The Kitchen Front by Jennifer Ryan

The Kitchen Front by Jennifer Ryan

Jennifer Ryan returns to the blog with another World War II era story using fact and fiction from a BBC produced radio show, Ministry of Food pamphlets and recipes and a group of four determined women with  

The Kitchen Front  

The story is told in four perspectives, those of Audrey, Nell, Lady Gwendoline and Zelda – these four couldn’t be more different – but each adds their own unique spark and spice to the tale.  Audrey is a struggling widow with three boys: with the death of her husband, she’s only tried to make ends meet. Starting with a deficit, she’d married for the love of her life and his passion for art – things were never ‘easy’ but being given the family home after her mother’s death had left her reasonably placed. Until mortgages and a necessary loan from her estranged sister and her husband became the ‘boulder on her shoulders’.  Lady Gwendoline for her part always felt (and was made to feel that way) less than her older sister Audrey, her mother’s favorite. First doing everything to fit in, then taking her own path and setting her sights on a title and everything that came with it – she’s in an unhappy and frequently abusive marriage to a man who is not always operating aboveboard, using his connections to ‘demonstrate’ for the Ministry of Food, as well as serving as the local ‘snob about town” – isolating herself (or being isolated) by her pretentions and the need to be ‘recognized’.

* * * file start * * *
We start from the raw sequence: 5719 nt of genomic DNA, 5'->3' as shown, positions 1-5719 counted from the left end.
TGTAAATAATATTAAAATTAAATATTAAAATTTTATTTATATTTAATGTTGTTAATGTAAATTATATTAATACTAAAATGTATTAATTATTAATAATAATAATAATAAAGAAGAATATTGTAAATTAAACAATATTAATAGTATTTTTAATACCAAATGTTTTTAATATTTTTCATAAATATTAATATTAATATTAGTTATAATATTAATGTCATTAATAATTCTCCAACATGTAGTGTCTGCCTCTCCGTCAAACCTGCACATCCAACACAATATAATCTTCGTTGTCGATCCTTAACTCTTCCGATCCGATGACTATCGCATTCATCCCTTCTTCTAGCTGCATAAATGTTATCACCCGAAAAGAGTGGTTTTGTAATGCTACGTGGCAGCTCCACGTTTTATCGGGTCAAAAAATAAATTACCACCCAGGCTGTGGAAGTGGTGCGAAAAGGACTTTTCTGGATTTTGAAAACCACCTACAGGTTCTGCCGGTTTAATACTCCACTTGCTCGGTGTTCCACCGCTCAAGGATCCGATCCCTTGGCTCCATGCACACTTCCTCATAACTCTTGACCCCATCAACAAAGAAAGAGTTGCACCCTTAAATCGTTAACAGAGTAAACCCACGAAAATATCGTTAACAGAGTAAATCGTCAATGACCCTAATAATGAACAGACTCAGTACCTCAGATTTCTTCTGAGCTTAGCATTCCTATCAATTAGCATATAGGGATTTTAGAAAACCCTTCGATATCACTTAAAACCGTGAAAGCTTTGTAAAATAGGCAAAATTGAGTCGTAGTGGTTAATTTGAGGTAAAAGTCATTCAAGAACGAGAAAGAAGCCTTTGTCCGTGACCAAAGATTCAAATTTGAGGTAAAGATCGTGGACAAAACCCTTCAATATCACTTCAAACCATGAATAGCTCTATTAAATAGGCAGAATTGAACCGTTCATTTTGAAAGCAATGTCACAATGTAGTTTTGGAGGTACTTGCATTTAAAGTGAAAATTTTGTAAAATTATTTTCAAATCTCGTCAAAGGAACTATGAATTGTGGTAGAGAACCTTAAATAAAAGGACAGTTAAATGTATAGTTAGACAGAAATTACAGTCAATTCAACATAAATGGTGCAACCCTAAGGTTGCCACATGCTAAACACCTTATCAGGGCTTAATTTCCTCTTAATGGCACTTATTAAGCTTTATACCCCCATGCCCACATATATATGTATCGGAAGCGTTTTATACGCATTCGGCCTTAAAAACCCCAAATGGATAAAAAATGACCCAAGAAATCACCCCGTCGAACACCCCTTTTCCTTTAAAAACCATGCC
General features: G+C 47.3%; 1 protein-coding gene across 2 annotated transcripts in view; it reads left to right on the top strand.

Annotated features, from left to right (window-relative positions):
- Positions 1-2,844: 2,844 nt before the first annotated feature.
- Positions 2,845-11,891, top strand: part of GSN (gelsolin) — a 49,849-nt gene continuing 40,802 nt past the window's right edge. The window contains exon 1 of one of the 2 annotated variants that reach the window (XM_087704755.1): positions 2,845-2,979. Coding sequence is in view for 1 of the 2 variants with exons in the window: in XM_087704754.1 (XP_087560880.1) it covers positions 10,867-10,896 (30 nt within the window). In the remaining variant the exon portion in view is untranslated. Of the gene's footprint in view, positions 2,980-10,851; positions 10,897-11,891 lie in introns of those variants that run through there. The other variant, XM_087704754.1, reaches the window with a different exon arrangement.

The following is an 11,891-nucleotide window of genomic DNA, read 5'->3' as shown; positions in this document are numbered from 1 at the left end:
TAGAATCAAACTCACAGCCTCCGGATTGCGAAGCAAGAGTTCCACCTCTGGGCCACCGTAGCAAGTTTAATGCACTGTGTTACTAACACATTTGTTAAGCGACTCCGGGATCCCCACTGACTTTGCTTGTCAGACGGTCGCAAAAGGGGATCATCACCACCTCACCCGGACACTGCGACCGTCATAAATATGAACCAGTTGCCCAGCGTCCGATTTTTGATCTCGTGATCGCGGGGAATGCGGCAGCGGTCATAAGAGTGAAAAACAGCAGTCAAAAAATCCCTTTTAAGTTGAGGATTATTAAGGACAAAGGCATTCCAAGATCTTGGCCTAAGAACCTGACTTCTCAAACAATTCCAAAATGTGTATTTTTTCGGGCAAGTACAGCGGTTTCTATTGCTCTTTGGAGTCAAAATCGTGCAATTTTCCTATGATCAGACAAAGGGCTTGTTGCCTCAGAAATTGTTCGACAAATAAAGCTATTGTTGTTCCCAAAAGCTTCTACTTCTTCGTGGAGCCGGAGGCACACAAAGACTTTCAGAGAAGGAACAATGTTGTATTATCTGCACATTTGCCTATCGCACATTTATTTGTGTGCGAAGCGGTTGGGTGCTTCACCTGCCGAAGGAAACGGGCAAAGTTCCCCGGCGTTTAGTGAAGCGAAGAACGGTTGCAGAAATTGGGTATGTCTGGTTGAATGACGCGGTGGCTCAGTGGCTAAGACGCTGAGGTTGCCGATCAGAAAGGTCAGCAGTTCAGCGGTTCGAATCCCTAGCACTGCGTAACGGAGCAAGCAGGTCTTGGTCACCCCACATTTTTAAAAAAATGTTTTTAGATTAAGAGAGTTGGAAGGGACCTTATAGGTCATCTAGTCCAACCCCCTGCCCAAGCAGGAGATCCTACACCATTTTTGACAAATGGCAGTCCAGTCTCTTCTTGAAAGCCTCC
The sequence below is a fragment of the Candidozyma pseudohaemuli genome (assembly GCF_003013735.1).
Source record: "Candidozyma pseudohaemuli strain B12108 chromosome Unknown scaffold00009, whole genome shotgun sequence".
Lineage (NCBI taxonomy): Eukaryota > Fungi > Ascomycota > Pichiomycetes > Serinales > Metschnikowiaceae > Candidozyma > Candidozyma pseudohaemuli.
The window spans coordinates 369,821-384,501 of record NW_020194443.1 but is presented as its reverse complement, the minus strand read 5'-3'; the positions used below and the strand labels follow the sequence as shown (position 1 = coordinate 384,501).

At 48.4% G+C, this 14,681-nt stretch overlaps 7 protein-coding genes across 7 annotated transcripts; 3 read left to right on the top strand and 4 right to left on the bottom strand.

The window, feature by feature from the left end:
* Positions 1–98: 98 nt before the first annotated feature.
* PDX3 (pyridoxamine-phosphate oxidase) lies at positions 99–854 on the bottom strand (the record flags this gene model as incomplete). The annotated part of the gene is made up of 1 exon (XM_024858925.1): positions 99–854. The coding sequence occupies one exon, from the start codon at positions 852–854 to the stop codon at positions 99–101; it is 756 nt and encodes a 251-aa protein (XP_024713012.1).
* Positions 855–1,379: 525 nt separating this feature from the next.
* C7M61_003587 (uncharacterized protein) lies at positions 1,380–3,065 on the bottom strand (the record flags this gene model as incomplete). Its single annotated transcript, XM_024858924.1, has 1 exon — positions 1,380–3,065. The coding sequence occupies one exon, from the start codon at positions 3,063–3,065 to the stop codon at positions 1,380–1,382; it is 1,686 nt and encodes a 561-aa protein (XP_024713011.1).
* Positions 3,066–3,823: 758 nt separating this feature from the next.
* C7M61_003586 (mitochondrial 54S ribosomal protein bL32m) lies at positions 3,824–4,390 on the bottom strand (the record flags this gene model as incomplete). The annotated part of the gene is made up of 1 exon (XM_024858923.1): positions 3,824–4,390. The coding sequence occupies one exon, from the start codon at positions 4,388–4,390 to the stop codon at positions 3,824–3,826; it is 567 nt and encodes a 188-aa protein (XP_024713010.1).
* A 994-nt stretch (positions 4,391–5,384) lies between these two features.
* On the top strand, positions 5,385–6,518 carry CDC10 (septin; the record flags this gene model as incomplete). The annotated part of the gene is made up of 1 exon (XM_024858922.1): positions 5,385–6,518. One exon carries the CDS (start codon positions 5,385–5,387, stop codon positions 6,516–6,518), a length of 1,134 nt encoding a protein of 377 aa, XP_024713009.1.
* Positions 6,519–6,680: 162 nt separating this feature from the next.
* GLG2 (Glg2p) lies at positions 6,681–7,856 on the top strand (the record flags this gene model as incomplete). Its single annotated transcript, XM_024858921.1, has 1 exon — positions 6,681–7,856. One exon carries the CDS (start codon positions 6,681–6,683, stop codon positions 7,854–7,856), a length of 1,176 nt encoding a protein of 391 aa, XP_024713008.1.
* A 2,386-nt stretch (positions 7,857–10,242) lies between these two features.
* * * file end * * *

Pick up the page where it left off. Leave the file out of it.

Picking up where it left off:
Below stairs at Lady Gwendoline’s home is the kitchen and the young, orphaned kitchen maid Nell, under the gentle and loving tutelage of the cook, Mrs. Quince. Mrs. Quince is renown for her skill in the kitchen, and in Nell she’s found a protégé, albeit one who often seems to apologize for her presence. Mrs. Quince has taught Nell everything she could, and the girl’s own talent and affinity for cooking, as well as her love of Mrs. Quince have taught her much – even the ability to stand on her own.  Lastly there is Zelda, a ‘reworked’ former East-Ender, billeted in the small county and running the canteen cafeteria of a local food purveyor after the hotel in which she worked was bombed, and her ‘relationship’ went south.  Now pregnant, in need of new lodgings and determined to find a Head Chef position in London, sooner rather than later.  

Together the four share their stories of loss and triumphs, with a competition that requires that they only use ‘rationed’ ingredients and push the face and rebuild the reputation of the BBC wartime radio program, The Kitchen Front.  The winner of this contest would become a host on the show,  providing much-needed money (to Audrey), a boost in reputation (to Zelda), another star to pin to her shoulder (to Gwen) and help – in Mrs. Quince’s eyes, Nell to build her own self-esteem and confidence.  Full of intriguing (if rather curious) recipes, plenty of heart, and sudden changes, griefs and plenty of emotional impact, Ryan brings us into this group of diverse and soon to be friends, making us feel a part of their lives, and wanting to know more. Wishing the best for everyone as they struggle with the hardships, emotions and even the slights that happen, intentional or not, we see growth, challenge and struggle bring each woman to the best versions of themselves when they band together to move forward and through the war,